Saturday, July 8th, 2006, at the Newton County Library in Jasper, Arkansas, Mary Lou Taylor presented a slide show on Ted Richmond to the Friends of the Library.

Ted Richmond Presentation photo collage

I was fortunate to attend this presentation, and it was most informative. Mary Lou did a fantastic job on her presentation. She captured the essence of what Ted stood for, how he worked to improve the lives of the citizens of the county and surrounding areas.

Especially informative was her discussion of the controversy that arose from the article by Hartzel Spence in the Saturday Evening Post.

While this controversy appeared to center around a few key individuals in the county seat of Jasper, many others in the area did not see the same problems and issues that were discussed.

A personal note written by Ted at the JL Raney branch of the Wilderness Library on October 3 - 1955 -

Wilderness Library is remembering quietly and prayerfully the birthday anniversary of the late Mrs. Etta E. Richmond, in whose memory "Wilderness White Christmas" was established in 1933 at the original Wilderness Library "in the cove", Mount Sherman, Ark., via Twilight Trail.

Mrs. Richmond lived at the Richmond homestead cabin with her son Ted til the time of her death, Nov. 25, 1933. "Wilderness White Christmas" has been major part of wilderness work ever since.


Library in Wilderness Gets Advisory Council

But Voluntary Director Loses His Dog:

Ted Richmond, wiry, bright-eyed founder and director of the famous Wilderness Library near Mount Sherman Ark, was in Springfield yesterday and made two announcements to the Daily news.

First, an advisory council is being set up for the recently incorporated Wilderness Library and secondly, he has lost his dog. A mixture of good and bad news for Voluntary Librarian Richmond.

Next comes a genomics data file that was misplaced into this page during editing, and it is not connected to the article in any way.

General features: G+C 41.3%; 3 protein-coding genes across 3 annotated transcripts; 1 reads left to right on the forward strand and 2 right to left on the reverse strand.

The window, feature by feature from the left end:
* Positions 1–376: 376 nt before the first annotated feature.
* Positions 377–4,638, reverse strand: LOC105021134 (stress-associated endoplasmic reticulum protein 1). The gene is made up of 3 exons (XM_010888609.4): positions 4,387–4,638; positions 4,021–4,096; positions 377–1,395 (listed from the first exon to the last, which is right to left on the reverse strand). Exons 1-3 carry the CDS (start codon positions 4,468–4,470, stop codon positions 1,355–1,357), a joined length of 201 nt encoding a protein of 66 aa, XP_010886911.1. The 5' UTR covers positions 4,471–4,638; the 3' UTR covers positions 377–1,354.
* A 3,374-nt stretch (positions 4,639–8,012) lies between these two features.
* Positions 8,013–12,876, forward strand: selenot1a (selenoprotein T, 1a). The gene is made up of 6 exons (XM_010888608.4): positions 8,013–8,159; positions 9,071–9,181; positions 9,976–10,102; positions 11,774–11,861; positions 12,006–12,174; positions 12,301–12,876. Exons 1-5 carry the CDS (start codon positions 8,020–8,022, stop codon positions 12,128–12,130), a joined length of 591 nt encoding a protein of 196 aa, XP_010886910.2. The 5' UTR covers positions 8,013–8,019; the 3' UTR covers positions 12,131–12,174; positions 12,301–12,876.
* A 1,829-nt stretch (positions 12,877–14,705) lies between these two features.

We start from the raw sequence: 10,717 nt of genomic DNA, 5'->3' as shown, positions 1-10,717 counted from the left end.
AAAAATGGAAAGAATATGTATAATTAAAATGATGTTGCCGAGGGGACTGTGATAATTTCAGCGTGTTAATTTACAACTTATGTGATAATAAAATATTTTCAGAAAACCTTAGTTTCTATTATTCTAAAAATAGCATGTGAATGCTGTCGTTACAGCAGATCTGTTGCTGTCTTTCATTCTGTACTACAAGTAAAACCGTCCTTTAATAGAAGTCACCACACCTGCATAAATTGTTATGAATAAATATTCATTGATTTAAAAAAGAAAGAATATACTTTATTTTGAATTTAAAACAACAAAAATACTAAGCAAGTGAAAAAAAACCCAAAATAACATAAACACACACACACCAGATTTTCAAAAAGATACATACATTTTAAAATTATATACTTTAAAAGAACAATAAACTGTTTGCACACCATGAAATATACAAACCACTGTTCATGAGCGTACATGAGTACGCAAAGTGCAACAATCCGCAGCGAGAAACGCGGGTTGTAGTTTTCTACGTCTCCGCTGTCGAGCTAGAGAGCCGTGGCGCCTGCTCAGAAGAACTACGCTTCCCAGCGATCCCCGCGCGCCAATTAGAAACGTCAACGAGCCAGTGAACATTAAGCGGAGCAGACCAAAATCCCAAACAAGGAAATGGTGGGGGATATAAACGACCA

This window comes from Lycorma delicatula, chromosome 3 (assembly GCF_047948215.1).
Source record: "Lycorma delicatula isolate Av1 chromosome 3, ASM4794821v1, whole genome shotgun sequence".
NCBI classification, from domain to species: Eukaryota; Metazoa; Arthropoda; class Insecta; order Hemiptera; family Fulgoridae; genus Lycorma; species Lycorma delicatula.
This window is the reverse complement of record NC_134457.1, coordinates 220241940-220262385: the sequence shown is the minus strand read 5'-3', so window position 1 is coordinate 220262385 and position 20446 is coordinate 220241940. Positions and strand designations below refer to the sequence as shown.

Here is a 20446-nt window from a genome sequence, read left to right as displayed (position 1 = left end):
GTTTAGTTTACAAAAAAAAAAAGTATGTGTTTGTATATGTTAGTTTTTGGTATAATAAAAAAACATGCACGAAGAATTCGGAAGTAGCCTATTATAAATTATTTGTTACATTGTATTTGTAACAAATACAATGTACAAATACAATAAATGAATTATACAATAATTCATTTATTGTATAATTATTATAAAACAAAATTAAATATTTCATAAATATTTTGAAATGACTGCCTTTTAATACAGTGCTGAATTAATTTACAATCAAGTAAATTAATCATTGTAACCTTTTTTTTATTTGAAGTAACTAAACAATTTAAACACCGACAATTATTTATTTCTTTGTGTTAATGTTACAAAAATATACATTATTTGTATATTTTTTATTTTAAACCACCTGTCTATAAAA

He is pleased that Gov. Sid McMath of Arkansas has accepted the chairmanship of the advisory council for the unique library. In Springfield yesterday, Mrs. May Kennedy McCord recently named Missouri Mother of the year, and the Rev. Floyd Hitchcock, radio pastor of KWTO, agreed to serve on the council.
Another member is Mrs. Bertha Babcock of Little Rock, author of Abe Lincoln books.

Coming soon to Ted Richmond's Wilderness Library site will be an on-line photo album. I am getting more great pictures of Ted and many of the people that became part of his life and legacy. Great people attract other great people, and Ted was no exception. There will be more information on these people as I gather and sort the information. [inline:1] Photo courtesy of the Saturday Evening Post The recent exploration that re-discovered the original Wilderness Library (see story below) has shown that the cabin and the second cabin he constructed are both located on property that I inherited from my Grandfather. This clears the way for restoration of the Wildcat Cabin to it's original form as a museum dedicated to Ted Richmond. Needless to say, I am very excited about starting this project.

A good b/w picture of the handsome Ted Richmond:
Ted Richmond Portrait

Taken during the filming of "The Wilderness Library" by Cy and Norman Weissman.

What a glorious day in the hills of Mt. Sherman Arkansas! My two fellow travelers (my two sons whom I love with all my heart) Richard and Jeff, began our quest to find the original Ted Richmond Wildcat Cabin.

Richard Raney
Jefferson Raney

Rick and Jeff posing by a beautiful creek, just a 100 yards from Ted's cabin